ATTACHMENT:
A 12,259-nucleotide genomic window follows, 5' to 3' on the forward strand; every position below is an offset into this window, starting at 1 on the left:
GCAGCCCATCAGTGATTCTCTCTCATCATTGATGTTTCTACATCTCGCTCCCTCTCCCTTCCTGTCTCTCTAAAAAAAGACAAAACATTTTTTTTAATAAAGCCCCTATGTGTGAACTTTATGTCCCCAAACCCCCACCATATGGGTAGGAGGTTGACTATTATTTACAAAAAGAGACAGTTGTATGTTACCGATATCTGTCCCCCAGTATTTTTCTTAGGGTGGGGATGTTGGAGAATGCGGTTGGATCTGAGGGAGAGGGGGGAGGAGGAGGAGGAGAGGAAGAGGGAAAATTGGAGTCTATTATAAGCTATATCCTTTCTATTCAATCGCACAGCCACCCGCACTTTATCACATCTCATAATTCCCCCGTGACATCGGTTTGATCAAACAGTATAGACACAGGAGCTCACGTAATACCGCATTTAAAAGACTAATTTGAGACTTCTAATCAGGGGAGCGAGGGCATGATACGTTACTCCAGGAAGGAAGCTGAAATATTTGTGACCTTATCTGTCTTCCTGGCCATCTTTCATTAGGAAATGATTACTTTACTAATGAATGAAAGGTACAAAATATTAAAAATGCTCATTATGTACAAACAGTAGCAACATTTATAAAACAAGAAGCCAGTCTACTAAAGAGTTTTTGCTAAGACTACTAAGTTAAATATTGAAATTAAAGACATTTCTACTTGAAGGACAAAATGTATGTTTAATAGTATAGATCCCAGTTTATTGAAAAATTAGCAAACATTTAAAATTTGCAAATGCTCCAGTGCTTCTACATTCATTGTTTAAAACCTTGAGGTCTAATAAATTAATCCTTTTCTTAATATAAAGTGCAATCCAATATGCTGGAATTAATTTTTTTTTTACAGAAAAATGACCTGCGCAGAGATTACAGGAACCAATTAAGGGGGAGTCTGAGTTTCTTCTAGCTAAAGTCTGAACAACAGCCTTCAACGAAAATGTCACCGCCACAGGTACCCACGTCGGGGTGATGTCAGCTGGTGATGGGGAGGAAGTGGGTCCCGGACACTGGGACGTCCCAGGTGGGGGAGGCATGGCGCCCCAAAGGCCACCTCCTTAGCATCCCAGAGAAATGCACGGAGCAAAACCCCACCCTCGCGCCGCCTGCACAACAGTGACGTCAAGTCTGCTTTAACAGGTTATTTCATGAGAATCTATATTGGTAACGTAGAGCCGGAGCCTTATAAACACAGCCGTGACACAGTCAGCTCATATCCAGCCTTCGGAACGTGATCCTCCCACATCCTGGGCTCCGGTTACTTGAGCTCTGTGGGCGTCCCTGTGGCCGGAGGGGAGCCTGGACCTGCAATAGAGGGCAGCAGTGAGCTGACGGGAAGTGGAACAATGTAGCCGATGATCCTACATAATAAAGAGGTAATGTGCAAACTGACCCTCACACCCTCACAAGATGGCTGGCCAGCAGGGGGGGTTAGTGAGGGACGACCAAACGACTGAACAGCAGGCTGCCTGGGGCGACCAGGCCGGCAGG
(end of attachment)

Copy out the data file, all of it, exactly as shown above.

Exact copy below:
A 12,259-nucleotide genomic window follows, 5' to 3' on the forward strand; every position below is an offset into this window, starting at 1 on the left:
GCAGCCCATCAGTGATTCTCTCTCATCATTGATGTTTCTACATCTCGCTCCCTCTCCCTTCCTGTCTCTCTAAAAAAAGACAAAACATTTTTTTTAATAAAGCCCCTATGTGTGAACTTTATGTCCCCAAACCCCCACCATATGGGTAGGAGGTTGACTATTATTTACAAAAAGAGACAGTTGTATGTTACCGATATCTGTCCCCCAGTATTTTTCTTAGGGTGGGGATGTTGGAGAATGCGGTTGGATCTGAGGGAGAGGGGGGAGGAGGAGGAGGAGAGGAAGAGGGAAAATTGGAGTCTATTATAAGCTATATCCTTTCTATTCAATCGCACAGCCACCCGCACTTTATCACATCTCATAATTCCCCCGTGACATCGGTTTGATCAAACAGTATAGACACAGGAGCTCACGTAATACCGCATTTAAAAGACTAATTTGAGACTTCTAATCAGGGGAGCGAGGGCATGATACGTTACTCCAGGAAGGAAGCTGAAATATTTGTGACCTTATCTGTCTTCCTGGCCATCTTTCATTAGGAAATGATTACTTTACTAATGAATGAAAGGTACAAAATATTAAAAATGCTCATTATGTACAAACAGTAGCAACATTTATAAAACAAGAAGCCAGTCTACTAAAGAGTTTTTGCTAAGACTACTAAGTTAAATATTGAAATTAAAGACATTTCTACTTGAAGGACAAAATGTATGTTTAATAGTATAGATCCCAGTTTATTGAAAAATTAGCAAACATTTAAAATTTGCAAATGCTCCAGTGCTTCTACATTCATTGTTTAAAACCTTGAGGTCTAATAAATTAATCCTTTTCTTAATATAAAGTGCAATCCAATATGCTGGAATTAATTTTTTTTTTACAGAAAAATGACCTGCGCAGAGATTACAGGAACCAATTAAGGGGGAGTCTGAGTTTCTTCTAGCTAAAGTCTGAACAACAGCCTTCAACGAAAATGTCACCGCCACAGGTACCCACGTCGGGGTGATGTCAGCTGGTGATGGGGAGGAAGTGGGTCCCGGACACTGGGACGTCCCAGGTGGGGGAGGCATGGCGCCCCAAAGGCCACCTCCTTAGCATCCCAGAGAAATGCACGGAGCAAAACCCCACCCTCGCGCCGCCTGCACAACAGTGACGTCAAGTCTGCTTTAACAGGTTATTTCATGAGAATCTATATTGGTAACGTAGAGCCGGAGCCTTATAAACACAGCCGTGACACAGTCAGCTCATATCCAGCCTTCGGAACGTGATCCTCCCACATCCTGGGCTCCGGTTACTTGAGCTCTGTGGGCGTCCCTGTGGCCGGAGGGGAGCCTGGACCTGCAATAGAGGGCAGCAGTGAGCTGACGGGAAGTGGAACAATGTAGCCGATGATCCTACATAATAAAGAGGTAATGTGCAAACTGACCCTCACACCCTCACAAGATGGCTGGCCAGCAGGGGGGGTTAGTGAGGGACGACCAAACGACTGAACAGCAGGCTGCCTGGGGCGACCAGGCCGGCAGG